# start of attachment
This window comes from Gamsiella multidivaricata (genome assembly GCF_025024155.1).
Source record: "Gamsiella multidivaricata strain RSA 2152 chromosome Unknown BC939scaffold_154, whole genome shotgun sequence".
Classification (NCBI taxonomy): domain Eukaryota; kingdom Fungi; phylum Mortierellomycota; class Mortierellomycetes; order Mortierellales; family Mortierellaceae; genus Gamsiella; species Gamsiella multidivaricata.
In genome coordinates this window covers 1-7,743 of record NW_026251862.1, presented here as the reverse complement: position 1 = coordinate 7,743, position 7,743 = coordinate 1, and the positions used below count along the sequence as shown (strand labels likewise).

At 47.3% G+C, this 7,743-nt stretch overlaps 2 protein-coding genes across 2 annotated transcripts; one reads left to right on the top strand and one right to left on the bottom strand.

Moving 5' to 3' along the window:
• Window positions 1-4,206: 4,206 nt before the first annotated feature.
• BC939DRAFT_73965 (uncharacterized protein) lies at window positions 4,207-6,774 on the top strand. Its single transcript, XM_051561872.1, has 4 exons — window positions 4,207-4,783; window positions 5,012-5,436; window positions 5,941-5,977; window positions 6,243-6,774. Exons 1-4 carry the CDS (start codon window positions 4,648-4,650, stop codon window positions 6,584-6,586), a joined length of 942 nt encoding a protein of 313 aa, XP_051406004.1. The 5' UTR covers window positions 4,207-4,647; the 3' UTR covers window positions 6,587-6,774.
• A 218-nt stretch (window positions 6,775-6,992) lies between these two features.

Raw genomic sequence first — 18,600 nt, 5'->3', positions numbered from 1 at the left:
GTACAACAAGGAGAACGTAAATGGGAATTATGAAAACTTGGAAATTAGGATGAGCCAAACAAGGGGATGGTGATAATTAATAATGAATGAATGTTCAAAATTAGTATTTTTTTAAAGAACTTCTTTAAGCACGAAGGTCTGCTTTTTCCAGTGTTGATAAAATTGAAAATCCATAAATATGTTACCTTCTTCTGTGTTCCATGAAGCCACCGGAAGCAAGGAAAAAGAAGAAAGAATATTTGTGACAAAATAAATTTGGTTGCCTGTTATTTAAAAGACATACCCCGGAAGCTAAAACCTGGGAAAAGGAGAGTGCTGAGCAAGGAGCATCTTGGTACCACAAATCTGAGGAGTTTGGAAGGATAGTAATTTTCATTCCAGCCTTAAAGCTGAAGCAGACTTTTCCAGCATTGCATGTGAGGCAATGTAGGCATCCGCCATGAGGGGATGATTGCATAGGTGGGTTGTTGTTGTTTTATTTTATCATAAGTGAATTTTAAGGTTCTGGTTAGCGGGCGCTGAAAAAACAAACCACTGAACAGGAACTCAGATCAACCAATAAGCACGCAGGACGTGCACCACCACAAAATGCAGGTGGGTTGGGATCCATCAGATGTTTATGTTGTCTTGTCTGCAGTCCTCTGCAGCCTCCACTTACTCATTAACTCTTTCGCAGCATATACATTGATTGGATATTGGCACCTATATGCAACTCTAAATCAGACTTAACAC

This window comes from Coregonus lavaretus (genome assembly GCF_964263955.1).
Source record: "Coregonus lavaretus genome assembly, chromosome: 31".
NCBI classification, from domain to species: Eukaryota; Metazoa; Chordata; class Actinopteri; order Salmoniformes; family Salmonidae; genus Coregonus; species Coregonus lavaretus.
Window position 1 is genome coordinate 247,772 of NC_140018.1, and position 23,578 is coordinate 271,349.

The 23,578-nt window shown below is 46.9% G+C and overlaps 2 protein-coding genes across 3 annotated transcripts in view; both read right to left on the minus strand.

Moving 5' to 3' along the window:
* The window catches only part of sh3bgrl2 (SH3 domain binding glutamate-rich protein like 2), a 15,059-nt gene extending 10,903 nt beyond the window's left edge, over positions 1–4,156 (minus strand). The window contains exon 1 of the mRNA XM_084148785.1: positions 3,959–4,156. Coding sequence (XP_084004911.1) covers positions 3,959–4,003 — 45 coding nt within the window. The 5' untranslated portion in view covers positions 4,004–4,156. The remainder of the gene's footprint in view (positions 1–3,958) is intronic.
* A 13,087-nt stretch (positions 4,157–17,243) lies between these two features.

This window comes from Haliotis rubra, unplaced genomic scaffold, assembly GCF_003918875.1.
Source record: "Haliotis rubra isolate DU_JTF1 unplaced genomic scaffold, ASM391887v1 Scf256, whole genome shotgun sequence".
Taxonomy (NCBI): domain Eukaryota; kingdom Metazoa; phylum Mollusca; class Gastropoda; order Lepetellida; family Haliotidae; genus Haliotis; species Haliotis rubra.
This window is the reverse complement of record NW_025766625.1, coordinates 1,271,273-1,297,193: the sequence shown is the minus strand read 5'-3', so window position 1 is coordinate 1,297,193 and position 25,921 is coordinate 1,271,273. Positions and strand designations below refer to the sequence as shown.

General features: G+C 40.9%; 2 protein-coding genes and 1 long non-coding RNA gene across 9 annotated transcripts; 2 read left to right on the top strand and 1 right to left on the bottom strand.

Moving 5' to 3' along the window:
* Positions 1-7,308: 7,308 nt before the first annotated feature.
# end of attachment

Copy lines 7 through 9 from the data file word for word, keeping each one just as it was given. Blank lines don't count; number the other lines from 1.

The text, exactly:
• Window positions 1-4,206: 4,206 nt before the first annotated feature.
• BC939DRAFT_73965 (uncharacterized protein) lies at window positions 4,207-6,774 on the top strand. Its single transcript, XM_051561872.1, has 4 exons — window positions 4,207-4,783; window positions 5,012-5,436; window positions 5,941-5,977; window positions 6,243-6,774. Exons 1-4 carry the CDS (start codon window positions 4,648-4,650, stop codon window positions 6,584-6,586), a joined length of 942 nt encoding a protein of 313 aa, XP_051406004.1. The 5' UTR covers window positions 4,207-4,647; the 3' UTR covers window positions 6,587-6,774.
• A 218-nt stretch (window positions 6,775-6,992) lies between these two features.